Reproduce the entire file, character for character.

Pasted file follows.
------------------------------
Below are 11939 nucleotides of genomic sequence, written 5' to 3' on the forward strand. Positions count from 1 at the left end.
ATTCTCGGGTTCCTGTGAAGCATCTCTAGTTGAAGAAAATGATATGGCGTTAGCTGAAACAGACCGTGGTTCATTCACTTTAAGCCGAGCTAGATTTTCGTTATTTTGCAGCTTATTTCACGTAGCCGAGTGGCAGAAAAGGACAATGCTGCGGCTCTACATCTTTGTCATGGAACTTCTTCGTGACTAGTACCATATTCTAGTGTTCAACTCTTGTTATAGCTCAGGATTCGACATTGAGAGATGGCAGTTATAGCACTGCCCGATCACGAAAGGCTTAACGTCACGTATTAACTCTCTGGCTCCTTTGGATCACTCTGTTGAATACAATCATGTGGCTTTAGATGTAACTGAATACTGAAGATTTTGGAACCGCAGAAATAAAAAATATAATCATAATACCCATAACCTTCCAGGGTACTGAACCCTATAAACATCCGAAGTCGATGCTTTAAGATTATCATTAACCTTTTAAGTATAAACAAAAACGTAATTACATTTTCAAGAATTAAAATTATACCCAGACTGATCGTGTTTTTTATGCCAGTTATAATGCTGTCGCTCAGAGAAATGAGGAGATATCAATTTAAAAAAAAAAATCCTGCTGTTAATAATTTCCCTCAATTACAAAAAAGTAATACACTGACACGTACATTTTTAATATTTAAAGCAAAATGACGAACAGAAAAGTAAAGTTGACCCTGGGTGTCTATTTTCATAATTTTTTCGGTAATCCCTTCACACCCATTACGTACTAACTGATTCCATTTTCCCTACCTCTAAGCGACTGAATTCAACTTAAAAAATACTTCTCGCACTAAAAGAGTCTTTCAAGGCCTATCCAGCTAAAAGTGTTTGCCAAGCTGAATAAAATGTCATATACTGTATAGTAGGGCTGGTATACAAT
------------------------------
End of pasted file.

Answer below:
Below are 11939 nucleotides of genomic sequence, written 5' to 3' on the forward strand. Positions count from 1 at the left end.
ATTCTCGGGTTCCTGTGAAGCATCTCTAGTTGAAGAAAATGATATGGCGTTAGCTGAAACAGACCGTGGTTCATTCACTTTAAGCCGAGCTAGATTTTCGTTATTTTGCAGCTTATTTCACGTAGCCGAGTGGCAGAAAAGGACAATGCTGCGGCTCTACATCTTTGTCATGGAACTTCTTCGTGACTAGTACCATATTCTAGTGTTCAACTCTTGTTATAGCTCAGGATTCGACATTGAGAGATGGCAGTTATAGCACTGCCCGATCACGAAAGGCTTAACGTCACGTATTAACTCTCTGGCTCCTTTGGATCACTCTGTTGAATACAATCATGTGGCTTTAGATGTAACTGAATACTGAAGATTTTGGAACCGCAGAAATAAAAAATATAATCATAATACCCATAACCTTCCAGGGTACTGAACCCTATAAACATCCGAAGTCGATGCTTTAAGATTATCATTAACCTTTTAAGTATAAACAAAAACGTAATTACATTTTCAAGAATTAAAATTATACCCAGACTGATCGTGTTTTTTATGCCAGTTATAATGCTGTCGCTCAGAGAAATGAGGAGATATCAATTTAAAAAAAAAAATCCTGCTGTTAATAATTTCCCTCAATTACAAAAAAGTAATACACTGACACGTACATTTTTAATATTTAAAGCAAAATGACGAACAGAAAAGTAAAGTTGACCCTGGGTGTCTATTTTCATAATTTTTTCGGTAATCCCTTCACACCCATTACGTACTAACTGATTCCATTTTCCCTACCTCTAAGCGACTGAATTCAACTTAAAAAATACTTCTCGCACTAAAAGAGTCTTTCAAGGCCTATCCAGCTAAAAGTGTTTGCCAAGCTGAATAAAATGTCATATACTGTATAGTAGGGCTGGTATACAAT